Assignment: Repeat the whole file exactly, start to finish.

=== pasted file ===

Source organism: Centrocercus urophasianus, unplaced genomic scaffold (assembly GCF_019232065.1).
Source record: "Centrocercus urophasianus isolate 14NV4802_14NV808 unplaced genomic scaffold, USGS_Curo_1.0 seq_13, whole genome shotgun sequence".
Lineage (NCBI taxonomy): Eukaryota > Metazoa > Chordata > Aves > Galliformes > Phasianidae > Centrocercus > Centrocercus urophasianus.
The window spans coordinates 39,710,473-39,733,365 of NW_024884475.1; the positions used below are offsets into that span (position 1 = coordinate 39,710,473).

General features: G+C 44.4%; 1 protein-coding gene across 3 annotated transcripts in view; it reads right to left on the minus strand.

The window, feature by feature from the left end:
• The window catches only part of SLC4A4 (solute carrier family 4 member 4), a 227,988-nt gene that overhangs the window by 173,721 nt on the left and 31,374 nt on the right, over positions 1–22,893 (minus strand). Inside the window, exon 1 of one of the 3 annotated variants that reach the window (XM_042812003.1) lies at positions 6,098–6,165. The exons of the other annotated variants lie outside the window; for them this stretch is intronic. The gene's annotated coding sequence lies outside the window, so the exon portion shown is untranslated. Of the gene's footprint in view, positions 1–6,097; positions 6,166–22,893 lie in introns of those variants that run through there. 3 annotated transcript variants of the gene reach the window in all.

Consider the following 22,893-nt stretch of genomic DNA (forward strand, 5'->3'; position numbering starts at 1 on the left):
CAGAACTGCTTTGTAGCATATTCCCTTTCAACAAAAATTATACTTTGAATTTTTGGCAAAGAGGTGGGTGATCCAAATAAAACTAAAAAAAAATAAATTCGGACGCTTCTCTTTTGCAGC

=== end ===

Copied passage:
Source organism: Centrocercus urophasianus, unplaced genomic scaffold (assembly GCF_019232065.1).
Source record: "Centrocercus urophasianus isolate 14NV4802_14NV808 unplaced genomic scaffold, USGS_Curo_1.0 seq_13, whole genome shotgun sequence".
Lineage (NCBI taxonomy): Eukaryota > Metazoa > Chordata > Aves > Galliformes > Phasianidae > Centrocercus > Centrocercus urophasianus.
The window spans coordinates 39,710,473-39,733,365 of NW_024884475.1; the positions used below are offsets into that span (position 1 = coordinate 39,710,473).

General features: G+C 44.4%; 1 protein-coding gene across 3 annotated transcripts in view; it reads right to left on the minus strand.

The window, feature by feature from the left end:
• The window catches only part of SLC4A4 (solute carrier family 4 member 4), a 227,988-nt gene that overhangs the window by 173,721 nt on the left and 31,374 nt on the right, over positions 1–22,893 (minus strand). Inside the window, exon 1 of one of the 3 annotated variants that reach the window (XM_042812003.1) lies at positions 6,098–6,165. The exons of the other annotated variants lie outside the window; for them this stretch is intronic. The gene's annotated coding sequence lies outside the window, so the exon portion shown is untranslated. Of the gene's footprint in view, positions 1–6,097; positions 6,166–22,893 lie in introns of those variants that run through there. 3 annotated transcript variants of the gene reach the window in all.

Consider the following 22,893-nt stretch of genomic DNA (forward strand, 5'->3'; position numbering starts at 1 on the left):
CAGAACTGCTTTGTAGCATATTCCCTTTCAACAAAAATTATACTTTGAATTTTTGGCAAAGAGGTGGGTGATCCAAATAAAACTAAAAAAAAATAAATTCGGACGCTTCTCTTTTGCAGC